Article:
The spatial distribution of health establishments in Nigeria

  • Ngozi M. Nwakeze Department of Economics, University of Lagos, Akoka Yaba, Lagos, Nigeria
  • Ngianga-Bakwin Kandala 2University of Warwick, Warwick Medical School, Division of Health Sciences; Populations, Evidence and Technologies Group, Warwick Evidence, CV4 7AL, Coventry, UK
Keywords: Nigerian economy, health care, health facilities, health policies and spatial distribution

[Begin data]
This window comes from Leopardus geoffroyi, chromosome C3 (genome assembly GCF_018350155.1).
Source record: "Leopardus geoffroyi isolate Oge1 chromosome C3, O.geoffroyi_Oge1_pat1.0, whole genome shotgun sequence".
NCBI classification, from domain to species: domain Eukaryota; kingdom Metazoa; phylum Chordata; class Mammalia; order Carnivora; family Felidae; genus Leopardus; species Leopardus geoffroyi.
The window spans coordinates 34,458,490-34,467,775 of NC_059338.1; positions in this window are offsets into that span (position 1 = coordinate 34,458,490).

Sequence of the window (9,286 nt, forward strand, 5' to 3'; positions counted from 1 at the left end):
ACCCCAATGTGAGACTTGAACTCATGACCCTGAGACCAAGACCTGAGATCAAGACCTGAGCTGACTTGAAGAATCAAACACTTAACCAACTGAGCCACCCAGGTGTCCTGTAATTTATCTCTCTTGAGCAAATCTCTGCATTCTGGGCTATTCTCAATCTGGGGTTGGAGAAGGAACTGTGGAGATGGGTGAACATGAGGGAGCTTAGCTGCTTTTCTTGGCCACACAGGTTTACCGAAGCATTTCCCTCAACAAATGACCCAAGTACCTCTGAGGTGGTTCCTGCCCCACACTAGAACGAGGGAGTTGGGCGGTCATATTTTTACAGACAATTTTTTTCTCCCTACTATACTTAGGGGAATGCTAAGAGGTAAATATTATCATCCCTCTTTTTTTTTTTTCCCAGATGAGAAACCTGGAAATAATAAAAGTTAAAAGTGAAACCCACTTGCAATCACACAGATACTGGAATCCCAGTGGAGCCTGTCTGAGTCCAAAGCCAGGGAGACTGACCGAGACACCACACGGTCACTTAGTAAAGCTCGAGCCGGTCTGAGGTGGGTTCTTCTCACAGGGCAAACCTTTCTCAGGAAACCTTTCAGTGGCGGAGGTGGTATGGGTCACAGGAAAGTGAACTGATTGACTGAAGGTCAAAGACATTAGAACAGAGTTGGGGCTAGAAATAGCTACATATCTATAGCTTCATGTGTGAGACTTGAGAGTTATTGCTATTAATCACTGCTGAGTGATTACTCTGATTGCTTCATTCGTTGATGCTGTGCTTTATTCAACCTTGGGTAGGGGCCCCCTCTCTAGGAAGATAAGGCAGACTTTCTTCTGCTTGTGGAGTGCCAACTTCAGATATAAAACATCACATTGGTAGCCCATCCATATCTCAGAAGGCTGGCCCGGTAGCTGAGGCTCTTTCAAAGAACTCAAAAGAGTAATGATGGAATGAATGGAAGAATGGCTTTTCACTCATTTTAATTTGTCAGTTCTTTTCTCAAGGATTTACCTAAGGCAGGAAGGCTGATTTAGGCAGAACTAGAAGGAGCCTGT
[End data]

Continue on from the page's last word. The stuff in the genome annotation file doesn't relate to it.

The crisis in the health sector of Nigerian economy has been very obvious since the last decade. Unfortunately, no appreciable progress has been made in addressing the crisis and ensuring good health for the populace. One of the myriads of problems facing the Nigerian health system is llimited access to health facilities. The distortions in the Nigerian health sector arising from both vertical and horizontal inequalities have negative implications for the health care delivery system and in meeting the health related Millennium Development Goals (MDGs). Since health is wealth, and like a vicious cycle, the crisis in the health sector will depress the economy and thereby causing further widening inequalities in the system. This paper, therefore, examines the spatial distribution of health establishments in Nigeria with a view to ascertaining whether there is any imbalance. Using the 2007 National Bureau of Statistics (NBS) survey of health establishment in Nigeria and the 2006 population census data, spatial statistical techniques were applied to the data. The Geographic Information System (GIS) software was used for data analysis. The results indicate that there are large inequalities in health care provision across the state, relative to the population size. The policy implication of this paper is that any effort aimed at improving the efficiency of the health care delivery system in Nigeria should ensure that health facilities are established relative to the structure of the population.